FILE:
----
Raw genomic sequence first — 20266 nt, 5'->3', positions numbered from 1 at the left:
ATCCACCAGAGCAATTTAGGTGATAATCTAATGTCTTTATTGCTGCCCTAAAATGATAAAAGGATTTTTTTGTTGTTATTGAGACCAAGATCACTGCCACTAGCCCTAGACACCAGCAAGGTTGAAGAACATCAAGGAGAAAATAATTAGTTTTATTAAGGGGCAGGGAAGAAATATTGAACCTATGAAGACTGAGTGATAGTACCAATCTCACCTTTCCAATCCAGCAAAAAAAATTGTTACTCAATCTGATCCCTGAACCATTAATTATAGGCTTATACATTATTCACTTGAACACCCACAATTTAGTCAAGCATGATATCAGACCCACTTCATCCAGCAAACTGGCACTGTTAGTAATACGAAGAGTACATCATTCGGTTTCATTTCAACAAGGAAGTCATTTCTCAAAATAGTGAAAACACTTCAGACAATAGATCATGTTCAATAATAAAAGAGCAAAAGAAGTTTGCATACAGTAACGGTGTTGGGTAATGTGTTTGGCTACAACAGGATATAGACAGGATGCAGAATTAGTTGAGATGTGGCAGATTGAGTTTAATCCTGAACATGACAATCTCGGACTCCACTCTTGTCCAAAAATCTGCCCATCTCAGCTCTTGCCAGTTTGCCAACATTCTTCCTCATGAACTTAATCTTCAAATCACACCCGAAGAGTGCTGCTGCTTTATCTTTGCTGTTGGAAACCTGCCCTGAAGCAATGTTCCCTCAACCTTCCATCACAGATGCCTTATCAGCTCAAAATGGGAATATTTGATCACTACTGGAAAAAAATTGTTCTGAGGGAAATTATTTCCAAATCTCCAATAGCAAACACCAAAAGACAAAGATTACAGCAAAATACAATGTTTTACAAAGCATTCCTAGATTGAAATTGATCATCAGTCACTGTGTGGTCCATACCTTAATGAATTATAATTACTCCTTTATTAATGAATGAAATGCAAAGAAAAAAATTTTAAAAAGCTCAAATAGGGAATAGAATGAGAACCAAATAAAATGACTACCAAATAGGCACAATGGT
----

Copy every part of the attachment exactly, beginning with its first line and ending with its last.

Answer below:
Raw genomic sequence first — 20266 nt, 5'->3', positions numbered from 1 at the left:
ATCCACCAGAGCAATTTAGGTGATAATCTAATGTCTTTATTGCTGCCCTAAAATGATAAAAGGATTTTTTTGTTGTTATTGAGACCAAGATCACTGCCACTAGCCCTAGACACCAGCAAGGTTGAAGAACATCAAGGAGAAAATAATTAGTTTTATTAAGGGGCAGGGAAGAAATATTGAACCTATGAAGACTGAGTGATAGTACCAATCTCACCTTTCCAATCCAGCAAAAAAAATTGTTACTCAATCTGATCCCTGAACCATTAATTATAGGCTTATACATTATTCACTTGAACACCCACAATTTAGTCAAGCATGATATCAGACCCACTTCATCCAGCAAACTGGCACTGTTAGTAATACGAAGAGTACATCATTCGGTTTCATTTCAACAAGGAAGTCATTTCTCAAAATAGTGAAAACACTTCAGACAATAGATCATGTTCAATAATAAAAGAGCAAAAGAAGTTTGCATACAGTAACGGTGTTGGGTAATGTGTTTGGCTACAACAGGATATAGACAGGATGCAGAATTAGTTGAGATGTGGCAGATTGAGTTTAATCCTGAACATGACAATCTCGGACTCCACTCTTGTCCAAAAATCTGCCCATCTCAGCTCTTGCCAGTTTGCCAACATTCTTCCTCATGAACTTAATCTTCAAATCACACCCGAAGAGTGCTGCTGCTTTATCTTTGCTGTTGGAAACCTGCCCTGAAGCAATGTTCCCTCAACCTTCCATCACAGATGCCTTATCAGCTCAAAATGGGAATATTTGATCACTACTGGAAAAAAATTGTTCTGAGGGAAATTATTTCCAAATCTCCAATAGCAAACACCAAAAGACAAAGATTACAGCAAAATACAATGTTTTACAAAGCATTCCTAGATTGAAATTGATCATCAGTCACTGTGTGGTCCATACCTTAATGAATTATAATTACTCCTTTATTAATGAATGAAATGCAAAGAAAAAAATTTTAAAAAGCTCAAATAGGGAATAGAATGAGAACCAAATAAAATGACTACCAAATAGGCACAATGGT